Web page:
United States District Court, W.D. Tennessee, Western Division
H. MAYS, JR. UNITED STATES DISTRICT COURT JUDGE
the Court is the Magistrate Judge's Report and
Recommendation, dated October 2, 2017 (the
“Report”). (ECF No. 8.) The Report recommends
that Plaintiffs Joel Carter and Catrina Ford Carter's
pro se complaint against Defendants
21stMortgage Corporation and Knoxville 2012 Trust
(collectively, “Defendants”) be dismissed sua
sponte pursuant to 28 U.S.C. § 1915(e)(2)(B)(ii).
Plaintiffs have not filed any objections to the Report, and
the deadline for doing so has passed. L.R. 72.1(g)(2).
following reasons, the Report is ADOPTED and this action is
September 28, 2017, Plaintiffs filed their pro se
complaint against Defendants for violation of civil rights
under 42 U.S.C. § 1983. (ECF No. 1 at 1.) The complaint
alleges that: “Under 42 USC 1983 constitutional rights
deprived[.] Facts regarding Mortgage is securitization
illegal[.] Courtney Ward of 21st Mortgage violated const.
rights harassment[.]” (Id. at 2.) As relief,
plaintiffs request: “A Recouptent [sic] of all money
given to 21st Mortgage plus interest[.]” (Id.
at 3.) Plaintiffs have named Knoxville 2012 Trust as a
defendant, but include no reference to its conduct or
potential liability in the complaint. (Id. at 1-3.)
October 2, 2017, United States Magistrate Judge Tu M. Pham
entered the Report. (ECF No. 8.) The Report recommends that
the action be dismissed sua sponte pursuant to 28
U.S.C. § 1915(e)(2)(B)(ii) for failure to state a claim.
The Report explains as follows:
Plaintiffs' complaint is captioned “Complaint for
Violation of Civil Rights Under 42 U.S.C, § 1983.”
(ECF No. 1 at 1.) To state a claim under § 1983, a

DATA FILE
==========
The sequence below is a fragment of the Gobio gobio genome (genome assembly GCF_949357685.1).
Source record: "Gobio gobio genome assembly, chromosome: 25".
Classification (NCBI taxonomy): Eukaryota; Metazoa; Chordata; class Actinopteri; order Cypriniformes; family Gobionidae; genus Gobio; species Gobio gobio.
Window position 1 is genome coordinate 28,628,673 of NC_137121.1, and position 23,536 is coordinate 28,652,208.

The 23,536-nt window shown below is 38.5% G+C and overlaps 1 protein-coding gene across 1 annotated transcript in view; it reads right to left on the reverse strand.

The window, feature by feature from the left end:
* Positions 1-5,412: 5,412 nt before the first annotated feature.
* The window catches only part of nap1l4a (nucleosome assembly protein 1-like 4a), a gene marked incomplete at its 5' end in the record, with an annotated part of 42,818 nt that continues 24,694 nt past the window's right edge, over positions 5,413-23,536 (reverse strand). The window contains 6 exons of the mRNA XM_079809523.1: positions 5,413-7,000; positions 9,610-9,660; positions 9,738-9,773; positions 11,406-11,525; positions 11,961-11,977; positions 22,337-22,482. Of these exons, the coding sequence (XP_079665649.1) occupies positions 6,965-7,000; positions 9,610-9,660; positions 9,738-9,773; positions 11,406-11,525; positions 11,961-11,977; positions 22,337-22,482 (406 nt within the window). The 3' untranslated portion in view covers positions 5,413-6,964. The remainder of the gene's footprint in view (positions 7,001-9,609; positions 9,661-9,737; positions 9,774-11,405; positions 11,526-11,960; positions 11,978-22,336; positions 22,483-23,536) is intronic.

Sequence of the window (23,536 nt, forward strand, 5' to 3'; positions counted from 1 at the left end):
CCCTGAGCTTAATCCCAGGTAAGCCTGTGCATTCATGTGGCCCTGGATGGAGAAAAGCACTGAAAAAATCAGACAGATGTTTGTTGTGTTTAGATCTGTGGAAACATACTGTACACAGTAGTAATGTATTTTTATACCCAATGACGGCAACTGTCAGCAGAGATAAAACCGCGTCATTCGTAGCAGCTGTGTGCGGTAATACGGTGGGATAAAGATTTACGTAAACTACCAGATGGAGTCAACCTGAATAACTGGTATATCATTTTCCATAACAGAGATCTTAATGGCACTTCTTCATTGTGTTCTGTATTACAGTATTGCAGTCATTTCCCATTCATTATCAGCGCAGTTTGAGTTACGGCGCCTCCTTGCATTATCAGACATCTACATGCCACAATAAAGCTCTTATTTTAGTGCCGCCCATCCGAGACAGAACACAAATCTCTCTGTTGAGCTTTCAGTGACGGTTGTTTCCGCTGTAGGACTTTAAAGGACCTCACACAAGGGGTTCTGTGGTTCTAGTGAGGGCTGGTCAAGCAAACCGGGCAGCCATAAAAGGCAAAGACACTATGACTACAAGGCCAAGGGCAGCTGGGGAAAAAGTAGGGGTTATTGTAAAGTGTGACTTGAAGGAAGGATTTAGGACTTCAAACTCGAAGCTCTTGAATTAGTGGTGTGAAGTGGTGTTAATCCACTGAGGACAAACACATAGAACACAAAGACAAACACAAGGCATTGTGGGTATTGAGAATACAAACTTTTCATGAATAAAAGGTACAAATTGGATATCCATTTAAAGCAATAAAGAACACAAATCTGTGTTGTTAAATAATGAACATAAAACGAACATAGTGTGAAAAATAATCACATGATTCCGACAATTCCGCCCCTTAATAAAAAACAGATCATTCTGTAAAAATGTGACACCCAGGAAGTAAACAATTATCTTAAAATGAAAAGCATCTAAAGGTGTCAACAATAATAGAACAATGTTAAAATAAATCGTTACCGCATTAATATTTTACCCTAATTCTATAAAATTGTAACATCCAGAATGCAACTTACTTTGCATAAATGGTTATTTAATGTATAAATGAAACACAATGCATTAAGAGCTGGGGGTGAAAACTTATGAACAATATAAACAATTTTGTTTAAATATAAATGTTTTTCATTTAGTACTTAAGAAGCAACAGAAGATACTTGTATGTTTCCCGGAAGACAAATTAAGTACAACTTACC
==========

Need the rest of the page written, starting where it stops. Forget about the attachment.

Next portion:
plaintiff must allege: (1) a deprivation of rights secured by
the “Constitution and laws” of the United States
(2) committed by a defendant acting under color of state law.
Adickes v. S.H. Kress & Co., 398 U.S. 144, 150
(1970). “A § 1983 plaintiff may not sue purely
private parties.” Brotherton v. Cleveland, 173
F.3d 552, 567 (6th Cir. 1999). Thus, “[i]n order to be
subject to suit under § 1983, [a] defendant's
actions must be fairly attributable to the state.”
Collyer v. Darling, 98 F.3d 211, 231-32 (6th Cir.
1997). 21st Mortgage Corporation and Knoxville 2012 Trust
appear to be purely private parties, and plaintiffs'
complaint does not allege that their actions were performed
under color of state law or could otherwise be fairly
attributed to the state. Therefore, plaintiffs cannot bring a
section 1983 claim against 21st Mortgage Corporation or
Knoxville 2012 Trust. See Berry v. Walter Mortg.
Co., No. 1:13CV-00173-JHM, 2014 WL 2219233, at *4 (W.D.
Ky. May 29, 2014) (finding that plaintiff failed to state a
§ 1983 claim against a mortgage company when
plaintiff's complaint, construed in the light most
favorable to the plaintiff, did not indicate or allege that
the mortgage company acted under color of state law).
Furthermore, plaintiffs fail to provide any factual support
for the allegation that the defendants' actions deprived
them of any constitutional rights. Thus, the complaint
contains only “a blanket assertion of entitlement to
relief.” See Bell Atl. Corp. v. Twombly, 550
U.S. 544, 555 n.3 (2007). Because such conclusory allegations
are insufficient to state a plausible claim for relief, the
complaint must be dismissed. See 28 U.S.C. §
1915(e)(2)(B)(ii); Iqbal, 556 U.S. at 679.
(ECF No. 8 at 18-20 (footnotes omitted).)
enacted 28 U.S.C. § 636 to relieve the burden on the
federal judiciary by permitting the assignment of
district-court duties to magistrate judges. See United
States v. Curtis, 237 F.3d 598, 602 (6th Cir. 2001)
(citing Gomez v. United States, 490 U.S. 858, 869-70
(1989)); see also Baker v. Peterson, 67 F. App'x
308, 310 (6th Cir. 2003). For dispositive matters,
“[t]he district judge must determine de novo
any part of the magistrate judge's disposition that has
been properly objected to.” See Fed.R.Civ.P.
72(b)(3); 28 U.S.C. § 636(b)(1). After reviewing the
evidence, the court is free to accept, reject, or modify the
magistrate judge's proposed findings or recommendations.
28 U.S.C. § 636(b)(1). The district court is not
required to review -- under a de novo or any other
standard -- those aspects of the report and recommendation to
which no objection is made. Thomas v. Arn, 474 U.S.
140, 150 (1985). The district court should adopt the
magistrate judge's findings and rulings to which no
specific objection is filed. Id. at 151.
have not objected to the Report. Therefore, adoption of the
Report's recommendations is warranted. See Arn,
474 U.S. at 150-51.
foregoing reasons, the Report is ADOPTED and this action is